Dr. Kasper continued to successfully use a variety of approaches as a means of solving problems in contemporary biology. He focused his research on developing an understanding of the structure-function relationships and biochemical regulation of enzymes important in the metabolism of chemical carcinogens, namely, epoxide hydrolase, NADPH-cytochrome P-450 oxidoreductase, and the cytochromes P-450. The mixed-function oxidase system and associated enzymes represent a major line of defense between man and his environment. These enzymes are localized in the nuclear envelope and endoplasmic reticulum and are responsible for the early metabolic steps in the detoxification of xenobiotics as well as the metabolic activation of certain chemical carcinogens. Consequently, the response of the cell to various foreign compounds and the eventual fate of the cell depend to a large extent upon the activity level of these key enzymes.

Dr. Kasper made seminal contributions to our knowledge of the control, regulation, expression, structure and mechanism of NADPH-cytochrome P450 reductase. His laboratory identified R597 in the FAD binding domain that accounts for the differential binding energy of NADPH over NADH. They also identified two clusters of acidic residues in the FMN binding domain that play a role in interactions with the external electron acceptors, cytochrome c or P450.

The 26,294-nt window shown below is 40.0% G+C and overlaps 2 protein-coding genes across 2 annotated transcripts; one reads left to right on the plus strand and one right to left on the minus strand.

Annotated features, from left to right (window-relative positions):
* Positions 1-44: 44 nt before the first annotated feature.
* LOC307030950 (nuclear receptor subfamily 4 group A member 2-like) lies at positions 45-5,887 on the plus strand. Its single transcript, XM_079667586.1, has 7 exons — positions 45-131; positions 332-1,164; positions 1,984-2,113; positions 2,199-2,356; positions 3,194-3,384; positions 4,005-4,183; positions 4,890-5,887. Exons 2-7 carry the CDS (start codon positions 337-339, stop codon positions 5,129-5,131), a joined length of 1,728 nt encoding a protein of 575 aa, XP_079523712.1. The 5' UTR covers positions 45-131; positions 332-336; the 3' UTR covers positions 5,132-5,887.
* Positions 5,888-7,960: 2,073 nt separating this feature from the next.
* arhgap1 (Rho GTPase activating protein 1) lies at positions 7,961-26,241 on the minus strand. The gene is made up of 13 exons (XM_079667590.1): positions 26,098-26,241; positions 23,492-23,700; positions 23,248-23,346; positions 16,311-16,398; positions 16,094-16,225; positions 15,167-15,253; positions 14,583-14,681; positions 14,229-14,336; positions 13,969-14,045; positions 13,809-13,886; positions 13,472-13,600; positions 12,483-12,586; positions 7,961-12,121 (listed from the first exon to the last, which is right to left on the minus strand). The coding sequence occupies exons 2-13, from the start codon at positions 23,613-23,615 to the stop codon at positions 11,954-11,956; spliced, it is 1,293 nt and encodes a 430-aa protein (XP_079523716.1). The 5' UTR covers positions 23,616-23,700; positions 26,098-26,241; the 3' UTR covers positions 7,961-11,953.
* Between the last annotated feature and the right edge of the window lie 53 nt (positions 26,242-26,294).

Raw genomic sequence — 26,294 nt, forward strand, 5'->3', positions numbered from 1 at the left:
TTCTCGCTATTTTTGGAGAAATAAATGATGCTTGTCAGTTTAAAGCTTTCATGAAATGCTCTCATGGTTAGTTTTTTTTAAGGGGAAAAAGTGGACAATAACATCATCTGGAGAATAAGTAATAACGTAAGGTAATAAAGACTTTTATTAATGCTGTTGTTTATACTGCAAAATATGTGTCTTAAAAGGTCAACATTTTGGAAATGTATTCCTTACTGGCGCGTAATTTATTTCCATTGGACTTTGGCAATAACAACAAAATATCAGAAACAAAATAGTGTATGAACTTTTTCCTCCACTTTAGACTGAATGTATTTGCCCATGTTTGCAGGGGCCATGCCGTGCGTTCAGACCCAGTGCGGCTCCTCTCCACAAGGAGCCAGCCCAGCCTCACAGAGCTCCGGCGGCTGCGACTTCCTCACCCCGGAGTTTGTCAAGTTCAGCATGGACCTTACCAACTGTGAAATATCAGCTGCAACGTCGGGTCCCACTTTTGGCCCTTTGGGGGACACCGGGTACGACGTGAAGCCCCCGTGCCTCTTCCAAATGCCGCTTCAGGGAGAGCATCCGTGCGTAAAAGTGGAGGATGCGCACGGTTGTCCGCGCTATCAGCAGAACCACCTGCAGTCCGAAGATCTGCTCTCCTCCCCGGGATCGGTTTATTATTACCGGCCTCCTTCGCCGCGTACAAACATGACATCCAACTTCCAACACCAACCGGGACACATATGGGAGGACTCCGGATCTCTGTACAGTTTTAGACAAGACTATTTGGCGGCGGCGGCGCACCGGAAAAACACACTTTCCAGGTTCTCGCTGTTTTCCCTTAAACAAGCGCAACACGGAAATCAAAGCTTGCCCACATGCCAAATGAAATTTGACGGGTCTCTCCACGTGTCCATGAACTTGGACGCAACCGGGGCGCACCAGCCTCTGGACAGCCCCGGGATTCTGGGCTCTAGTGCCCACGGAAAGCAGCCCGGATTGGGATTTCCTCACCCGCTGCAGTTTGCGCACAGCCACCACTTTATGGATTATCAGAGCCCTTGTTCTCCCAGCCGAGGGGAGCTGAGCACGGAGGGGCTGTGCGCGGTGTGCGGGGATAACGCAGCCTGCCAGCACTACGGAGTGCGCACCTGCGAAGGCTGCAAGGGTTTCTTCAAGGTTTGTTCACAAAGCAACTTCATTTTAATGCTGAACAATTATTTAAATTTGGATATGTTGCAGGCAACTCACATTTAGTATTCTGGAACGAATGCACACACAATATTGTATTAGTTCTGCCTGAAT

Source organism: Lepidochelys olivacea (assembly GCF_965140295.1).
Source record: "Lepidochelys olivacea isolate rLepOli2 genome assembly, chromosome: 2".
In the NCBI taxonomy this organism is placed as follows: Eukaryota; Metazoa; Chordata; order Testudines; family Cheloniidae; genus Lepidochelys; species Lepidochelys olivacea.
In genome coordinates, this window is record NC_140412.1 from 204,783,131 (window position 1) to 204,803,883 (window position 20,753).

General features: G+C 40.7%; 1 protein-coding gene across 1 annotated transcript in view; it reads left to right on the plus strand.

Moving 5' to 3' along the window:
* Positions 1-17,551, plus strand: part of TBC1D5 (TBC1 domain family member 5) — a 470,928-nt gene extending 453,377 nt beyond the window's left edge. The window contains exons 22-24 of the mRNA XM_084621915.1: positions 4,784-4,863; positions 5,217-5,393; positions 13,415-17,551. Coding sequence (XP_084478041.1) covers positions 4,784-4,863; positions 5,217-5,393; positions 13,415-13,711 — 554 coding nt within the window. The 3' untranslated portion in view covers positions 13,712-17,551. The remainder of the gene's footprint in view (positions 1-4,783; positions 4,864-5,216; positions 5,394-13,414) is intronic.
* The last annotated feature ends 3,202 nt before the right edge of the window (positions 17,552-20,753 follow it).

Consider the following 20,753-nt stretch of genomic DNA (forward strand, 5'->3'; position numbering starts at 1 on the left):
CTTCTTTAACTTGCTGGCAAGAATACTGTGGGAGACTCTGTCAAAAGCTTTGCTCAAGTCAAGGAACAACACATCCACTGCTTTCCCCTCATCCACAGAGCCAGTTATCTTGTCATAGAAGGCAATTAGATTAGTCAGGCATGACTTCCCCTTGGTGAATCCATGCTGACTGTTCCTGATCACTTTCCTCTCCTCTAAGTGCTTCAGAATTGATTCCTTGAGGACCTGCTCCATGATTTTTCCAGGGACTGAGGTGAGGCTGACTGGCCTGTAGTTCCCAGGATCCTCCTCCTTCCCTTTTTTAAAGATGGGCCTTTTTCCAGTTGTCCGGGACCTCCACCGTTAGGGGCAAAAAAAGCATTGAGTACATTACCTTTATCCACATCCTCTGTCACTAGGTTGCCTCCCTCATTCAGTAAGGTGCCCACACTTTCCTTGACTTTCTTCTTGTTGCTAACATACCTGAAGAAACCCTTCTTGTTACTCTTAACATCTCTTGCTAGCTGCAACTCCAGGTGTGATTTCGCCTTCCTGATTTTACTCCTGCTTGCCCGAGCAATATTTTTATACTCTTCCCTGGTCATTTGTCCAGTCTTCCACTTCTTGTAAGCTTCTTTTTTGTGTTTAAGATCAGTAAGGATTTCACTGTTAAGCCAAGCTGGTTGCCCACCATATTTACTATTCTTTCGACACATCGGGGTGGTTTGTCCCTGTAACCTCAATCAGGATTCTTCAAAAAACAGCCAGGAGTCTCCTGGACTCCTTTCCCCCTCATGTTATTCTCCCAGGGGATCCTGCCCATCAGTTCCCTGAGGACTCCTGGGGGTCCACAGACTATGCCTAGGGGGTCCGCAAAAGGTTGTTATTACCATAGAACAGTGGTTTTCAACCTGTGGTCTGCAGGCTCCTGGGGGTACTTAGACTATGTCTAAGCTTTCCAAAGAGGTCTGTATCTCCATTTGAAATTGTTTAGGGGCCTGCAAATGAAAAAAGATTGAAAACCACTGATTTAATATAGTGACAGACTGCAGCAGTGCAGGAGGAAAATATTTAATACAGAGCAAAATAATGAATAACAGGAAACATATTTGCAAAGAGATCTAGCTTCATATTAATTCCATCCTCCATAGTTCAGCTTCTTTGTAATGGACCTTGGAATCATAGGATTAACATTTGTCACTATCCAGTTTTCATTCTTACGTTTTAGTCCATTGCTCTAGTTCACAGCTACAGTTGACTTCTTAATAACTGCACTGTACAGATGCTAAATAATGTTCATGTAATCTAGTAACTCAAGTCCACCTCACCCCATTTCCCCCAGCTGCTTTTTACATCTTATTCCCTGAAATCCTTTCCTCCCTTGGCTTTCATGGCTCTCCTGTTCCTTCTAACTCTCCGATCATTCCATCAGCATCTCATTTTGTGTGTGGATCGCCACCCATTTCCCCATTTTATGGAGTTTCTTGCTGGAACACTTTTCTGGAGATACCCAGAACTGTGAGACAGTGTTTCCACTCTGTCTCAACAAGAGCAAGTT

For more than 36 years, Dr. Kasper carried out first-rate basic research concerning drug-metabolizing enzymes and the roles they play in mammalian health. During this time, he was continuously funded through competitively awarded research grants from the NIH, and his work resulted in nearly 100 peer-reviewed publications.

Dr. Kasper also made significant contributions to the teaching and service missions of the University and the Department of Oncology. He mentored many undergraduate, graduate, and medical students and postdoctoral trainees who went on to productive careers in industry and academia. He was a long-time instructor in the graduate-level course Oncology/Toxicology 750 and taught for many years in the neoplastic diseases course for medical students. He was a member of the American Association for Cancer Research and the American Society for Biochemistry and Molecular Biology, served on various advisory committees and study sections for the American Cancer Society, and was a member of the editorial boards of the scientific journals Chemical-Biological Interactions and the Journal of Biological Chemistry for several years. A strong promoter of rigorous laboratory safety standards, Dr. Kasper chaired the Safety Committee for the Department of Oncology for over 20 years.

Although Charles dedicated his professional life to cancer research, his devotion to faith and family was paramount and brought him great happiness. Shortly after his retirement from the University in 2001, Charles and his wife, Mary Jean (Jeanne), moved to Appleton, WI to be closer to their children and grandchildren. An avid outdoorsman, he especially enjoyed their annual winter trips to St. George, Utah during his many years of retirement.

I wish to thank Bette Sheehan for her effort in helping put this tribute together.
Paul F. Lambert, Director, McArdle Laboratory for Cancer Research